This is Part 2 of a two-part look at oil and gas industry maintenance issues. You can find Part 1 here. In this part, we’ll talk about a case study that illustrates the importance of maintenance optimization.
Oil and gas refinery maintenance is a big issue in the industry.
Outdated, inefficient procedures are not only unnecessarily costly, but they’re also a potentially dangerous aspect of oil and gas operations.
This case study, created by Lloyd’s Register, dives into a situation that was happening at one facility, and how careful analysis and the implementation of new oil and gas refinery maintenance strategies turned things around.
The problem: The burden of oil and gas maintenance
One offshore oil refinery operation was several years into what is typically a 30-year lifespan.
With approximately 50,000 pieces of equipment that require upkeep, over its lifetime, this oil refinery maintenance will end up in 750,000 work orders that will take 9,000,000 hours to complete.
That adds up to nearly $2.5 billion in costs to keep operations running.
Many facilities exceed their expected 30-year-life, making the financial burden even greater than what was originally anticipated.
And there was no reason to think this refinery would be any different.
Not only is oil and gas refinery maintenance crucial to keep processes running efficiently, it’s also a safety issue – 27% of all offshore injuries are related to upkeep.
But that’s not the only oil and gas refinery maintenance problem that needed to be dealt with.
Over-maintenance was also an issue.
Performing needless service to equipment was creating a backlog, and some resulting injuries could have been avoided.
It was critical to find a solution.
The solution: Refinery and pipeline maintenance optimization
One operator had the task of evaluating the current procedures and coming up with a maintenance optimization plan that would clear up the backlog (and prevent it from happening again), ensure the safety of the workers AND be cost-effective in the current financial climate.
The operator determined that there were a couple areas that could have a great impact.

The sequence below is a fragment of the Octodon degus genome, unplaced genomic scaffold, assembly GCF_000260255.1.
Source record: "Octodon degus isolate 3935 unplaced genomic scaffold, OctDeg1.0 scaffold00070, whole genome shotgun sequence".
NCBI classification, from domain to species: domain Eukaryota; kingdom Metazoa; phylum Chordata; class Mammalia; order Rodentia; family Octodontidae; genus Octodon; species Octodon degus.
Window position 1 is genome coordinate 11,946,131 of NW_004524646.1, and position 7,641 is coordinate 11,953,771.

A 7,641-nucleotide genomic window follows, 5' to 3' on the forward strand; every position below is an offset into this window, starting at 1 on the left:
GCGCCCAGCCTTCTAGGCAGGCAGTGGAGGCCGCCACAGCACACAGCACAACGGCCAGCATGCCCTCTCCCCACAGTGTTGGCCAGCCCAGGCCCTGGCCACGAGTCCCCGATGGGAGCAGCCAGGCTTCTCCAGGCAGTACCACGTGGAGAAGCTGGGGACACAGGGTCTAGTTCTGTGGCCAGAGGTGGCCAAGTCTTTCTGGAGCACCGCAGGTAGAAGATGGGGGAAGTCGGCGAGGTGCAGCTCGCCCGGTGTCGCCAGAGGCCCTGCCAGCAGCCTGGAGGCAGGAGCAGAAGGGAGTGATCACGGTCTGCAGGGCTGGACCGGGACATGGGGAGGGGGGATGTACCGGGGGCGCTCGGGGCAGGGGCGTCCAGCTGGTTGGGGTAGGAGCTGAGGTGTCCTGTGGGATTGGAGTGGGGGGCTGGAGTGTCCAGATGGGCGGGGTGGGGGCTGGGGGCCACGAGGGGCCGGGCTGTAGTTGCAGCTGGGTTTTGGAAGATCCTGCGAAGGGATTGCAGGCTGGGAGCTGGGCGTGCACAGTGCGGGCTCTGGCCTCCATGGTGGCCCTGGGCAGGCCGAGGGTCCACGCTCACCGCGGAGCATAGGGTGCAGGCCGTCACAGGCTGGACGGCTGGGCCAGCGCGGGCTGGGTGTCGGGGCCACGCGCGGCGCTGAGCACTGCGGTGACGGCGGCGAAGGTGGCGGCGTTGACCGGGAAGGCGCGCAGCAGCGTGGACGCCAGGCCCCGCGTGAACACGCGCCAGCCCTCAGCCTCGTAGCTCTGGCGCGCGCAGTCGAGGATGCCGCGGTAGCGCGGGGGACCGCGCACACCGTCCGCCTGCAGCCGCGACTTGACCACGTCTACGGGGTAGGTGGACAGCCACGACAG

- Equipment that didn’t have an immediate production or safety benefit was considered lower priority for maintenance.
- Preventive maintenance was reduced on items that had a low failure rate, as well as those that had minimal adverse consequences when they did fail.
- Operating costs (OPEX) needed to be lowered.
- The Personnel on Board (POB) needed to be increased to meet the oil refinery maintenance burden.
The result: Improved oil and gas industry operations
After the analysis and implementation of new strategies, the results represented a significant improvement.
- A 65% cost savings on annual maintenance.
- A reduction of 7,127 man-hours over the course of a year.
- A plan was put in place for oil and gas refinery maintenance moving forward.
- Unnecessary safety risks have been removed and no related injuries have been reported.
- The backlog was successfully cleared and the new system will prevent future issues.
Optimizing maintenance for your facility
Oil and gas refinery maintenance is a significant cost for an operator.
There are adverse consequences for inefficient upkeep practices, including profitability and personnel safety.
An optimized maintenance program is crucial for ensuring an oil refinery can thrive through its expected 30-year-lifespan – and possibly beyond.
Preparing for emergencies
The efficiency of the oil and gas industry has a direct effect on your business and your bottom line.
When you need an emergency shipment to repair a pipeline or keep your refinery running, make sure you working with a freight shipping company that has a great reputation for complex logistics so you have peace of mind.
For access to the full white paper created by Lloyd’s Register, click here.